This was built up for me a lot by a good friend. Enjoying this charming dramatic misfire with some beers is recommended. Eddie and the Cruisers II: Eddie Lives (1989) is a sequel about Eddie Wilson running away from his past as a rock legend. Having survived a car accident decades ago, he changes his identity and becomes a construction worker and grows a mustache. Nobody recognizes him, but soon Eddie (Michael Paré), under the alias Joe West, wants to make music again and forms a band, but there’s just no denying that sound. It’s low-budget, silly, melodramatic, but actually pretty fun and has some good tunes along the way.
The Joy Builds:
Troubled white girl is sad so she goes into nature to get in touch with herself and battle the demons of her past. Yes, Wild (2014), directed by Jean-Marc Vallée and starring Reese Witherspoon as Cheryl Strayed, isn’t as bad is should be. The cinematography is great and the locations are impressive. Witherspoon and Laura Dern give solid performances. As the story unfolds we are treated to flashbacks that help us get to know her character and motivations a little better. So maybe her problems aren’t the worst, but they’re hers. A good 70% of what made me like the movie so much was the use of “El Condor Pasa” by Simon and Garfunkel.
The Devil and Daniel Johnston (2005) is a fascinating documentary about a man and his battle with manic-depressive order and his artistic genius. The film examines his life, his music, and his problems with compassion and admiration. Daniel Johnston’s illness leads him to fixate of surreal themes and his own perfectionism. Listening to his work and how he recorded much of it, all while hearing from his friends and family, builds him into a kind of legend, making him an even more intriguing and tragic character.
J. K. Simmons is always a fun actor to watch and it was great to see him get the complicated lead character of Damien Chazelle’s Whiplash (2014). Fletcher (Simmons) is a sociopathic slave-driver of a jazz conductor. His physical demands and cruel mind games are demented and unacceptable and he tests everything a young drummer named Andrew (Miles Teller) has in him. The film looks gorgeous and it is unapologetic. You will respect characters and then hate them and then wrestle with both feelings at once, trying to decide where the line should be drawn and whether the ending is happy or sad. The truth is, Fletcher has more interest in talent than individuals and even if his results are good, you may forever be concerned about his methods and the ethics of it all. It’s a surprising and strangely challenging little film.
We Climb Higher:
I had never actually watched John Milius’ epic, Conan the Barbarian (1982), all the way through before. As a kid I recall catching snippets on TV…and sometimes confusing it with Beastmaster (apologies). This is one brawny movie. James Earl Jones plays a hypnotic villain with snake-like powers, Sandahl Bergman is sexy and badass, and Arnold Schwarzenegger himself (while struggling with the language) definitely looks the part and rounds this fantasy epic out perfectly. Conan is probably one of the best sword and sorcery flicks out there and it still holds up as an entertaining action adventure today. It also boasts a fantastic score by Basil Poledouris (The Hunt for Red October).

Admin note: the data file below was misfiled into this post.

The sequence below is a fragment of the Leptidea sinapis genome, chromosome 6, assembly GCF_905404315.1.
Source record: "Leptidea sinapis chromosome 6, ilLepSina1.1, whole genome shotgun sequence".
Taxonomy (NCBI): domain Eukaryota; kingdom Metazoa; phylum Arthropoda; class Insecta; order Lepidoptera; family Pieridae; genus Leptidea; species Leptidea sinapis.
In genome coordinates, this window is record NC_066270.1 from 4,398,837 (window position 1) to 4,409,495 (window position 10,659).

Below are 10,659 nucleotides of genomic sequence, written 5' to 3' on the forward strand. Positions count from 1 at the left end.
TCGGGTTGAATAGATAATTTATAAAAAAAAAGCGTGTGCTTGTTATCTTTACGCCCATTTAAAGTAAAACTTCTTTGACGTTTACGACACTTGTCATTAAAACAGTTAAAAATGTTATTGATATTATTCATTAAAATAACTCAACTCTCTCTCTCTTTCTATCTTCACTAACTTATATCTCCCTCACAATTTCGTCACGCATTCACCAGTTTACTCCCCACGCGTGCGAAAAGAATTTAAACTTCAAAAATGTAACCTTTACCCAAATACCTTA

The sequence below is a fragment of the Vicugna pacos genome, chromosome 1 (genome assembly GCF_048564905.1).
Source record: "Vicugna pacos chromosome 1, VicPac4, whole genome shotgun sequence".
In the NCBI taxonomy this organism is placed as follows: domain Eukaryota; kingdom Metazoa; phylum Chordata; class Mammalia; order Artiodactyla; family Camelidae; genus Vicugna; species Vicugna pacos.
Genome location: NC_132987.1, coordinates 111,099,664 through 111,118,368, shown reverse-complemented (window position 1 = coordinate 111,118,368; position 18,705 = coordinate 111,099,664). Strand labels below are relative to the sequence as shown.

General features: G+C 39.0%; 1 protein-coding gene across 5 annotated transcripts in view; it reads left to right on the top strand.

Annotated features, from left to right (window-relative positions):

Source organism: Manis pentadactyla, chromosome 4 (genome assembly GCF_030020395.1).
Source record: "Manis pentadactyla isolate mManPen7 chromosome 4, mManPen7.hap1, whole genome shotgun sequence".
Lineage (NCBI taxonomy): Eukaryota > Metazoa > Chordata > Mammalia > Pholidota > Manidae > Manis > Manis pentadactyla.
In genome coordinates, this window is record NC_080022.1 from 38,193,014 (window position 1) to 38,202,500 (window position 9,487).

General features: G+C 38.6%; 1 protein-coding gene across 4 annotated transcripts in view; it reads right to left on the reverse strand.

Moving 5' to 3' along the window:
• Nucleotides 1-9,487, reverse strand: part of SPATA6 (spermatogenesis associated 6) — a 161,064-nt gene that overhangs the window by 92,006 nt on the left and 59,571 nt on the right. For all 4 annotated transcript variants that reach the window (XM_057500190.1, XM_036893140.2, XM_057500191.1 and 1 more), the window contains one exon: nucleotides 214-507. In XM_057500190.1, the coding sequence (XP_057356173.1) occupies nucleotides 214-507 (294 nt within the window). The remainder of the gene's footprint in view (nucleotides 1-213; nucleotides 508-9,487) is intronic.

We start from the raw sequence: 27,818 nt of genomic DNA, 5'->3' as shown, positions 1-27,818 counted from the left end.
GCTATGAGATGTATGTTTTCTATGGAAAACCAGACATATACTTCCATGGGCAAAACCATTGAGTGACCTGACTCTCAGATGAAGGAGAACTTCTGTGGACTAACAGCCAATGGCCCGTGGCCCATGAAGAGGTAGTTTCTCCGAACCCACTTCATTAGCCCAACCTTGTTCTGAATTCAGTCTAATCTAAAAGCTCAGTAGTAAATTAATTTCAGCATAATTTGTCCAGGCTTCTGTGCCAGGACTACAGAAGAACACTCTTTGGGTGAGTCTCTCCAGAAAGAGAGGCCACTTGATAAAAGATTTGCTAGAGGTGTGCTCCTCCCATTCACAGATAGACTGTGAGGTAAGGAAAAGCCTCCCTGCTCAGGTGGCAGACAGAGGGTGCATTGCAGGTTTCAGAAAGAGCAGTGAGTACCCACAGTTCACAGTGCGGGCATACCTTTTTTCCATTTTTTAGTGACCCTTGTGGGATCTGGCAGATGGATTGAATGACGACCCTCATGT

If “El Condor Pasa” influenced my fondness of Wild, then the reggae pulse of Jimmy Cliff in Perry Henzell’s The Harder They Come (1972) definitely had a hand in how I interpret this amateur Jamaican crime drama. It’s a simple story of a guy who wants to make music but becomes a drug peddler on the run from the law. The patois might be difficult to understand, but it adds authenticity and the some of the songs may be overused, but they’re great so who cares? Although quite rough around the edges, The Harder They Come is what it is.
I like Steve Coogan and watching Alan Partidge: Alpha Papa (2013) inspired me to start consuming the Alan Partridge TV series. The film does a great job of delivering clever lines and keeping it broad enough for new audiences. Selfish social nitwit and radio host, Alan (Coogan), gets his friend Pat (Colm Meaney) fired to save his own job, but when Pat loses it and holds the whole studio hostage it’s up to Alan to save everyone’s life…as long as he doesn’t have to apologize or lose ratings. I laughed out loud quite a bit.
The Air is Thinning. The Sherpas are Dying:
Ewan McGregor is hired to replace a recently deceased ghost writer for a former prime minister (Pierce Brosnan) in Roman Polanski’s The Ghost Writer (2010). As the ex-politician is becoming embroiled in a growing international scandal, more secrets are uncovered and the mysteriousness surrounding the previous ghost writer’s death is revealed it seems that our hero is in grave peril. Like a lot of Polanski films, the more you know the more danger you put yourself in. It is a taut, atmospheric, suspenseful, and enigmatic thriller that creeps up on you and pulls you in. Co-starring Olivia Williams, Kim Cattrell, Tom Wilkinson, Jim Belushi, and Eli Wallach.